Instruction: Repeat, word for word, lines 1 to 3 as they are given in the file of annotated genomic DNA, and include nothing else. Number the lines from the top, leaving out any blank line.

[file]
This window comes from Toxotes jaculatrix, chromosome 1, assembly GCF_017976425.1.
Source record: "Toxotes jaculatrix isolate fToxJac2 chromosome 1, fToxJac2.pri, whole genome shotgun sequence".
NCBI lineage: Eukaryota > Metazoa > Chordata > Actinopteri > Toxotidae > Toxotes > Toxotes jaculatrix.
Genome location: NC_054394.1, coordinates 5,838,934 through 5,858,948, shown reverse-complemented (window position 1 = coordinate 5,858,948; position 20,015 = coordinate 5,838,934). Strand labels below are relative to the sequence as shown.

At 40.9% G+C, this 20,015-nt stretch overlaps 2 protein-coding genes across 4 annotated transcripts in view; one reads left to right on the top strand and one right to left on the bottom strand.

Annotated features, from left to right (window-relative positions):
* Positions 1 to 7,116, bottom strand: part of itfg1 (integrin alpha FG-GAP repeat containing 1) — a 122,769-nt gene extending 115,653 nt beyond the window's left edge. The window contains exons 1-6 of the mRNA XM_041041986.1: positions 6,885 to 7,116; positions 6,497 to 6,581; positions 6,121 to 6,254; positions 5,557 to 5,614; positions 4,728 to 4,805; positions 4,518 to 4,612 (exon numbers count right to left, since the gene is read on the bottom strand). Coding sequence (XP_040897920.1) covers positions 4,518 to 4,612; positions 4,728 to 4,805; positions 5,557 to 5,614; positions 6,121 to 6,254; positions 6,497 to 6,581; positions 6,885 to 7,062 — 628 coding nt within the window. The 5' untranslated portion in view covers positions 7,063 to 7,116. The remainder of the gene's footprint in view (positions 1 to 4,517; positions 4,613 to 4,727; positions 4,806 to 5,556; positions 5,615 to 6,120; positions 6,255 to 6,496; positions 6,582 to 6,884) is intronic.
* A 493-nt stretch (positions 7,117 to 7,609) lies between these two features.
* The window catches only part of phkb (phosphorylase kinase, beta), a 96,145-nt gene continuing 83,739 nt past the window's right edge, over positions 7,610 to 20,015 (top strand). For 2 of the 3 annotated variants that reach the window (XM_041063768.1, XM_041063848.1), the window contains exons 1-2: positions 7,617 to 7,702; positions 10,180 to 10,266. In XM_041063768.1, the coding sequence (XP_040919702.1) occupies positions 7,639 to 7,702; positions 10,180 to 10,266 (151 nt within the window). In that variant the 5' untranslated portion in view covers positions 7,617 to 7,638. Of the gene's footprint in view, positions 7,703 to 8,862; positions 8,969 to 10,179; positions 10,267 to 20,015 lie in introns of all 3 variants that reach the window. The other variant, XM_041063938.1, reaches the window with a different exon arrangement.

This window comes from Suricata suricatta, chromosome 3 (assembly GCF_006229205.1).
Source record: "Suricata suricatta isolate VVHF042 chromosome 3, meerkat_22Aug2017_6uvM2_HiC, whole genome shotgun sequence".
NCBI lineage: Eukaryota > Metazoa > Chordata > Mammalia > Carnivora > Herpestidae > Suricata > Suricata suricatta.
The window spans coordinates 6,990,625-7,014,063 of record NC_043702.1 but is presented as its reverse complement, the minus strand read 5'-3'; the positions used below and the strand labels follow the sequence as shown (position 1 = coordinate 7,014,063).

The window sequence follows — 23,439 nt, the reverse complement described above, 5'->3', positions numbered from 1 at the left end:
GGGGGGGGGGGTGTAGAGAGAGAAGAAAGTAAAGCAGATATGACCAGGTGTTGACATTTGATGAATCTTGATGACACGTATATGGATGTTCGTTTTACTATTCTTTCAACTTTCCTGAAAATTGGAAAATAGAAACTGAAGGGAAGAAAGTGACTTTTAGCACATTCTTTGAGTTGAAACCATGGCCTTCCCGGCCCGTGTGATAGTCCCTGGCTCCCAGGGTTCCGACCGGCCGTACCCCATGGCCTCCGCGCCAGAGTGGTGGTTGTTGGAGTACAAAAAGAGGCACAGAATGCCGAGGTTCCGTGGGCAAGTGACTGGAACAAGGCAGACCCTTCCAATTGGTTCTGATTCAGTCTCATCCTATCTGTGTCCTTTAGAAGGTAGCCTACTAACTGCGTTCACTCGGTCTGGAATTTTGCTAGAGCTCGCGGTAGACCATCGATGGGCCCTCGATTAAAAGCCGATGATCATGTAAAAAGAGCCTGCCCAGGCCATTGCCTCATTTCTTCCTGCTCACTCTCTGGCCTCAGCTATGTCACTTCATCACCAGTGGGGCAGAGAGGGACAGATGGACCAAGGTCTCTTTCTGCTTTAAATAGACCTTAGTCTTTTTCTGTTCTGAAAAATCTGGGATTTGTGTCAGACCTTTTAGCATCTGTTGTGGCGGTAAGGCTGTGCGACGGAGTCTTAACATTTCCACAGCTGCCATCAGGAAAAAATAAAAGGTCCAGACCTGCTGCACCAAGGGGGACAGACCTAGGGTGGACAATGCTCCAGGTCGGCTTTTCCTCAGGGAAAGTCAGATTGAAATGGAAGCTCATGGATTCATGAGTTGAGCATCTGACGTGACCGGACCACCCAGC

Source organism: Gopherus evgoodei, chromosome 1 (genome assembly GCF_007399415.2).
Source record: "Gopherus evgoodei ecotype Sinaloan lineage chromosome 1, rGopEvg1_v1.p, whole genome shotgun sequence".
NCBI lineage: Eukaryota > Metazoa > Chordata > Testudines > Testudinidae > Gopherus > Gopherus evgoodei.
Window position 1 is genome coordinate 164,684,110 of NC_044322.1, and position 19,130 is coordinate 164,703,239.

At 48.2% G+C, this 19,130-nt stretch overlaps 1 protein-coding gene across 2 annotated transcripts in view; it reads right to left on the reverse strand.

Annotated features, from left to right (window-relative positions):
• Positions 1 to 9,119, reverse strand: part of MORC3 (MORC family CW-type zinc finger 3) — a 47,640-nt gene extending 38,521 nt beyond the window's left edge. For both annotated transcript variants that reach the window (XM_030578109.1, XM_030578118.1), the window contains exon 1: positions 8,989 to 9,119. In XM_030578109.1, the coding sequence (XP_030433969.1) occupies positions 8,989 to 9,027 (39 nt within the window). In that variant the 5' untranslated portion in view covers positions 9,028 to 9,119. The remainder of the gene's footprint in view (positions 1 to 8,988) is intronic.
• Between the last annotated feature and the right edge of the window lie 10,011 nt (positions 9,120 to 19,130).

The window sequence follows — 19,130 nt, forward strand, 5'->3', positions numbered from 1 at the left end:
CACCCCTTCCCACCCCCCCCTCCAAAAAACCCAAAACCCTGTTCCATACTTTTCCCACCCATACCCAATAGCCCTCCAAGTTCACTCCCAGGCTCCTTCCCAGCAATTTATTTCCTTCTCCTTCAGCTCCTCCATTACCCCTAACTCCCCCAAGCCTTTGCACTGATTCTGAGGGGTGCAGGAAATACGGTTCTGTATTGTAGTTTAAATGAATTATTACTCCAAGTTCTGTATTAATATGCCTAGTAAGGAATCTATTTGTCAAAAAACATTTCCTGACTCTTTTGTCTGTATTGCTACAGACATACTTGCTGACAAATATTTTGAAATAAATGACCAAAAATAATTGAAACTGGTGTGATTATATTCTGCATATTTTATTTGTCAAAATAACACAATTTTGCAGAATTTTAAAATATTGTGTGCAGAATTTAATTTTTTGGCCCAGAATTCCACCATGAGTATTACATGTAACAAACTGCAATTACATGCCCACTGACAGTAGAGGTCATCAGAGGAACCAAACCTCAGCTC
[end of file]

This window comes from Toxotes jaculatrix, chromosome 1, assembly GCF_017976425.1.
Source record: "Toxotes jaculatrix isolate fToxJac2 chromosome 1, fToxJac2.pri, whole genome shotgun sequence".
NCBI lineage: Eukaryota > Metazoa > Chordata > Actinopteri > Toxotidae > Toxotes > Toxotes jaculatrix.